I was recently in a networking meeting with many professionals from various fields. At some point, we each took a turn stating what we needed and are looking for, such as an architect, or a structural engineer, r a connection to a particular company for whim we want to provide professional services. However, one participant actually asked us to notify him if we happened upon any downed trees or branches. It turned out that he created art from tree branches and trunks as an art form. The incident made me think of the adage (updated): “One person’s junk is another person’s treasure.” And this was because I am currently working on a community garden project, which will be mostly funded through grants and fundraising, which means that we do not have a huge budget. Fortunately, we found suppliers willing to donate landscaping material, such as “offcuts,” which are remnants of larger rocks used for other landscaping projects. Their donation helps them by ridding themselves of material they do not need, and, of course, it is also a benefit for the community garden.
Recycling construction material is not a new phenomenon, but it is rather surprising that more of its not done. This is partly because many people still have a mindset of buying new merchandise and resources. After all, they think the quality is better, their lifecycle is longer, and/or they prefer to buy new items. However, recycled and reused materials can work as well as new materials. In some cases, it may be of equal or better quality, such as metal and wood, instead of using plastic and compressed sawdust, which is often used today. Additionally, and as I have written before, those in the design industry, such as architects and engineers, can include recycled and reused materials in their construction documents, such as plans and specifications.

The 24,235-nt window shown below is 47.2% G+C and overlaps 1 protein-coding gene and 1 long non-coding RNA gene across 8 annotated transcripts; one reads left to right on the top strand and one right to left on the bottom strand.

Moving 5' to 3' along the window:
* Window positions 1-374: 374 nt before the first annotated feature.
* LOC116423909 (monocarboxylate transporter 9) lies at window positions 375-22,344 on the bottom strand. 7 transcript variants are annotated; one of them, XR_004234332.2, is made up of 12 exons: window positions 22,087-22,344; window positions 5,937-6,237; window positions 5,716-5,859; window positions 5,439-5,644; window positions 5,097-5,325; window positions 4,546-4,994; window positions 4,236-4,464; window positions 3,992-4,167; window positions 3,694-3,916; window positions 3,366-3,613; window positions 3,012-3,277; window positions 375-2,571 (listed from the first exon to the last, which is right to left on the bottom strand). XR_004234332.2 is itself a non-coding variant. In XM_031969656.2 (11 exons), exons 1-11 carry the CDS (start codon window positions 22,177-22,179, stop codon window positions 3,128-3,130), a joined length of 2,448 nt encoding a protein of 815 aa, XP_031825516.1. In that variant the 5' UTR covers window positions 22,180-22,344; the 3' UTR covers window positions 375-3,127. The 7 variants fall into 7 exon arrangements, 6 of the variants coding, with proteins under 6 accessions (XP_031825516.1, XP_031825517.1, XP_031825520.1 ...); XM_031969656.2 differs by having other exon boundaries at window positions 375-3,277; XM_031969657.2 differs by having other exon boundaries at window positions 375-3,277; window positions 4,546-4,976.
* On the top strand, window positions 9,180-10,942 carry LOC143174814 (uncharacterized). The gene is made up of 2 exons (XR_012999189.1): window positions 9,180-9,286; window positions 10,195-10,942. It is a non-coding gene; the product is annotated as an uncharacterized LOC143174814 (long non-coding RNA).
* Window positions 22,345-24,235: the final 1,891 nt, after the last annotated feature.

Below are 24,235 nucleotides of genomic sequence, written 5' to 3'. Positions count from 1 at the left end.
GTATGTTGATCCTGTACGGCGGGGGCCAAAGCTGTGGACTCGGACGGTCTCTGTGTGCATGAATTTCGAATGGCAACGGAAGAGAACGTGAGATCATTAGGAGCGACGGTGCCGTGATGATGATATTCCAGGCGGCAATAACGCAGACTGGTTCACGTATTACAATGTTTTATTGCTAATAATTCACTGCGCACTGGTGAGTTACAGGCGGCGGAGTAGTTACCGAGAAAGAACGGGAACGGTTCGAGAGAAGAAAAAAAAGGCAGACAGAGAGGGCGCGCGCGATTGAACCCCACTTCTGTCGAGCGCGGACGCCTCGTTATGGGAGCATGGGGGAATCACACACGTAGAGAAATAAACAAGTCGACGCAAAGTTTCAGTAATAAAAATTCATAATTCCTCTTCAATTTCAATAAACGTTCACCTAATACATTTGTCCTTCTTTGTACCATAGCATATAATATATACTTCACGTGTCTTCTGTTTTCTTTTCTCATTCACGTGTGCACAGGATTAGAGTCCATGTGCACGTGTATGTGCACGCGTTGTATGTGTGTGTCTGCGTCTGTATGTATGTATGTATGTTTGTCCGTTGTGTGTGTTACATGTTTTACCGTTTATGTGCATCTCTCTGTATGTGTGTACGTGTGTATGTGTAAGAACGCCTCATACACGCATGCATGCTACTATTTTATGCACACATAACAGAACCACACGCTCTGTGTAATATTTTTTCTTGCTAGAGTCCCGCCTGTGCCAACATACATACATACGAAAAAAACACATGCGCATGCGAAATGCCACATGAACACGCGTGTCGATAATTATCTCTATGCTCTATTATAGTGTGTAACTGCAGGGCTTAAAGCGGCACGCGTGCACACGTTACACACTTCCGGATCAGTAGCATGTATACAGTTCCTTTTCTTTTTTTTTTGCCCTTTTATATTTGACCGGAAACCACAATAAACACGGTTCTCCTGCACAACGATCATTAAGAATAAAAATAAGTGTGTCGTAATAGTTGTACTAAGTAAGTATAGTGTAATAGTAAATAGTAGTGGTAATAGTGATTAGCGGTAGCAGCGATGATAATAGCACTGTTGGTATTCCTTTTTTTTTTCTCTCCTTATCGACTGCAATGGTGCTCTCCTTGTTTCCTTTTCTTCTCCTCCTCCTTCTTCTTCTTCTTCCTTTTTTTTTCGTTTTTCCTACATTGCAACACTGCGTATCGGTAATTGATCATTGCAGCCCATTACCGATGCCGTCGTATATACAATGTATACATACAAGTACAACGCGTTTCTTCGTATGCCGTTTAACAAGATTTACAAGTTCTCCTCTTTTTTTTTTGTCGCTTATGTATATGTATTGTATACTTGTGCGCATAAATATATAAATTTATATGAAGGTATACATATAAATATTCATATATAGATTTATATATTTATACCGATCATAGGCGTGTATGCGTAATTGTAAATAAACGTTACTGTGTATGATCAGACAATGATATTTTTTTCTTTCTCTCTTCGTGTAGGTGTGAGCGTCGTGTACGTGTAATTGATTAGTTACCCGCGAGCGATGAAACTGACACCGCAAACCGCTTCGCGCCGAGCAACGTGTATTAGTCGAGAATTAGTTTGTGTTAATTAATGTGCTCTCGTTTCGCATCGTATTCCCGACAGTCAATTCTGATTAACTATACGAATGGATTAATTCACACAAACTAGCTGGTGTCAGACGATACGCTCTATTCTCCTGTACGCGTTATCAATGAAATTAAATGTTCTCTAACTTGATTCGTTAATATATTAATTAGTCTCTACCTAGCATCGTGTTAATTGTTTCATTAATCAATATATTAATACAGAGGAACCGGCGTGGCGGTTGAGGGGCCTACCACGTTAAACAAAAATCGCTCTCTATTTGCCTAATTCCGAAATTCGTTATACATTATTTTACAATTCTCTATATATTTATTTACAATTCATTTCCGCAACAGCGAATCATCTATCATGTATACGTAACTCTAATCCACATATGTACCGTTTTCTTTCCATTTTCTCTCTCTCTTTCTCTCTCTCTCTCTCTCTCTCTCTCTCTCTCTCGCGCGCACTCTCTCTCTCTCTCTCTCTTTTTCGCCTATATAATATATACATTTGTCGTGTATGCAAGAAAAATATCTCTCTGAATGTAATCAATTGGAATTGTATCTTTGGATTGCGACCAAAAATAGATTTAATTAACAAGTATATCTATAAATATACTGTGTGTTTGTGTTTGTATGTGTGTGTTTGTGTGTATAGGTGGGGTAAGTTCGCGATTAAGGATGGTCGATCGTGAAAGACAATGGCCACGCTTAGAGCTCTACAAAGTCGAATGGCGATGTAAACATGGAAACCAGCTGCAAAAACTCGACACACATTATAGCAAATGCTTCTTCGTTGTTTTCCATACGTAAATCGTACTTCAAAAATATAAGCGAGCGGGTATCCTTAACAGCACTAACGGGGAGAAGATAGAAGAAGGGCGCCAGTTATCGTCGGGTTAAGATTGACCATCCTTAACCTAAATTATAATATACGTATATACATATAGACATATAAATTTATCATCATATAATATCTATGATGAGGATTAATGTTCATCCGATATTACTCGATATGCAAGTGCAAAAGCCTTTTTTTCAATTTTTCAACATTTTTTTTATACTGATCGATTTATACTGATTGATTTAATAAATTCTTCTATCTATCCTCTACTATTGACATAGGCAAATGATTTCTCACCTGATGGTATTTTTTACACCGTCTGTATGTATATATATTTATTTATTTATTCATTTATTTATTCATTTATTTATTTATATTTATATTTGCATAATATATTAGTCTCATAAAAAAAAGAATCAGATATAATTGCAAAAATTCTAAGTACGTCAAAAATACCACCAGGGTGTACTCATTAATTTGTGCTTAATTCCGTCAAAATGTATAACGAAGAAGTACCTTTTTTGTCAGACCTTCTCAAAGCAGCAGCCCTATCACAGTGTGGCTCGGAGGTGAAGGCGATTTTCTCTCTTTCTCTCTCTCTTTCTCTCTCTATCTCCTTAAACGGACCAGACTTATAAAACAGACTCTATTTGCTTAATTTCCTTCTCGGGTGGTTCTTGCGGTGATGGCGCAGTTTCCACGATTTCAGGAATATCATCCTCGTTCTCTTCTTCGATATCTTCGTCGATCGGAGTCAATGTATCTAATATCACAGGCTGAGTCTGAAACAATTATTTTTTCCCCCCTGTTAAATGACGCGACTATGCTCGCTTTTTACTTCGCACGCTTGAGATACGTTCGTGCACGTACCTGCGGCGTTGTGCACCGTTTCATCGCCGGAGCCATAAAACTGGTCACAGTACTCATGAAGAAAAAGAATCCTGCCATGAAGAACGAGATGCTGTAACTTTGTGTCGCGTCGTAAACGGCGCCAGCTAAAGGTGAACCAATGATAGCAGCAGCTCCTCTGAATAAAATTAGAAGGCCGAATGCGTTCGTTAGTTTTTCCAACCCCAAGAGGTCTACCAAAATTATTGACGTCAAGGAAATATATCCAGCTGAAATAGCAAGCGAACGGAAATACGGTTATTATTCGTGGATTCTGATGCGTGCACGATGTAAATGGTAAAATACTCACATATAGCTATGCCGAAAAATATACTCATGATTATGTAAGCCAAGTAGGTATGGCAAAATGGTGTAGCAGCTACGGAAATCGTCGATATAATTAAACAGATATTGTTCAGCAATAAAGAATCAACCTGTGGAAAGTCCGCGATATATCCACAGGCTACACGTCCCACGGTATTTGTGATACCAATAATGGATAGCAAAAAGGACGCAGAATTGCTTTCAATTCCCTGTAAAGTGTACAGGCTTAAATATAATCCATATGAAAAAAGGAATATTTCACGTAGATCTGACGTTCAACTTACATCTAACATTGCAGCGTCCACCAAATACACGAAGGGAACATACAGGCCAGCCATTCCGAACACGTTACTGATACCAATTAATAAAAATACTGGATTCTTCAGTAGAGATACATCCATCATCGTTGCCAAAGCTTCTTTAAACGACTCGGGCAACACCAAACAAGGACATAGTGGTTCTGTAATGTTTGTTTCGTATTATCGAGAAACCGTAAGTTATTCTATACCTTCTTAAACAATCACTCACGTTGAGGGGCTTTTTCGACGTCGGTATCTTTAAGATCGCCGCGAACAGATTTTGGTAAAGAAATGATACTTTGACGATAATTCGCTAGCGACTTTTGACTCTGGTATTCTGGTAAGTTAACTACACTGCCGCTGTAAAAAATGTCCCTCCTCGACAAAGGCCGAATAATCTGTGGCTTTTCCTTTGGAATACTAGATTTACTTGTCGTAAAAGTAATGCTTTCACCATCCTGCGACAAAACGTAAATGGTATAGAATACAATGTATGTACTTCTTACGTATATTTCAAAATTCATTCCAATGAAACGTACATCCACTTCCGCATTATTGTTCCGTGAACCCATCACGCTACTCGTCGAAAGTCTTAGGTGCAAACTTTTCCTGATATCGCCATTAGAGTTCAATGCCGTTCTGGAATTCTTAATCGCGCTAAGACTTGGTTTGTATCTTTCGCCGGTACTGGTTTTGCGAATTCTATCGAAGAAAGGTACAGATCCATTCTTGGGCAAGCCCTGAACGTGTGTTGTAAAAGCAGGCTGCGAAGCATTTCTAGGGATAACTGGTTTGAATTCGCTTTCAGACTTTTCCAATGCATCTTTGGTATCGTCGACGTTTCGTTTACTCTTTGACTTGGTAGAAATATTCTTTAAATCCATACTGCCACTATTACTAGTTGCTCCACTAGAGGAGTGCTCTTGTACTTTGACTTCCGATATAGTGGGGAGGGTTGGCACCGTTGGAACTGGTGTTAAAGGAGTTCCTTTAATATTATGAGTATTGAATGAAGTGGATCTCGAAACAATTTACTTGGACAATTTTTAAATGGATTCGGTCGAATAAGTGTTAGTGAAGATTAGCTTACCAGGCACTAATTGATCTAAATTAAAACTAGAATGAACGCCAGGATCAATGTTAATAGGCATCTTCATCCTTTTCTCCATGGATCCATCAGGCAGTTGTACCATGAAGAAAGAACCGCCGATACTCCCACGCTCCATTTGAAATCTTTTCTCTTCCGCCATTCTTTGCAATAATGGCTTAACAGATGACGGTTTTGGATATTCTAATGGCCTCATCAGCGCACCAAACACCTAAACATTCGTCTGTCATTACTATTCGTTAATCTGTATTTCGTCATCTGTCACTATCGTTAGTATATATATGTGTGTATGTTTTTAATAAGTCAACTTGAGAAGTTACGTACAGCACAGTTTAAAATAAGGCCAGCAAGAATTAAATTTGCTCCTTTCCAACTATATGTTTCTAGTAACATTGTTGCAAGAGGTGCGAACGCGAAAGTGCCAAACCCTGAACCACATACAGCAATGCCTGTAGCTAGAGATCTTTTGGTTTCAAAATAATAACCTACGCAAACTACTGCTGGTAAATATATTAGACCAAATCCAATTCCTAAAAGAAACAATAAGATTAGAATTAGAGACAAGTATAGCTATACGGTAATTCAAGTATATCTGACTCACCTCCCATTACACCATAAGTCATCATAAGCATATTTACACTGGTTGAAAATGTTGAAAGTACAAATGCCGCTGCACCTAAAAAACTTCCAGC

In working on personal projects, we have the flexibility and authority to seek out recycled materials, which usually save money and help reduce the amount of materials in landfills across the country. Additionally, it can encourage us to be more creative and resourceful by repurposing materials and adapting our design instead of custom buying materials to fit the design. This can be especially useful concerning landscaping projects. As noted above, offcut rocks can be used as planters, ponds, path construction, path boundaries, and other features.
When designing a client or personal project, the best approach is to research which recycled materials are available locally and then determine how to fit them into the actual design best. In some cases, it will not be feasible to include all available materials, but it will be a good start, and you may find that those materials can be used for other future projects. Also, I have found that many construction material suppliers are happy to get rid of the excess materials they have, especially if someone else can collect them and deliver them to the new site. They are also willing to provide this service for a nominal fee in some cases.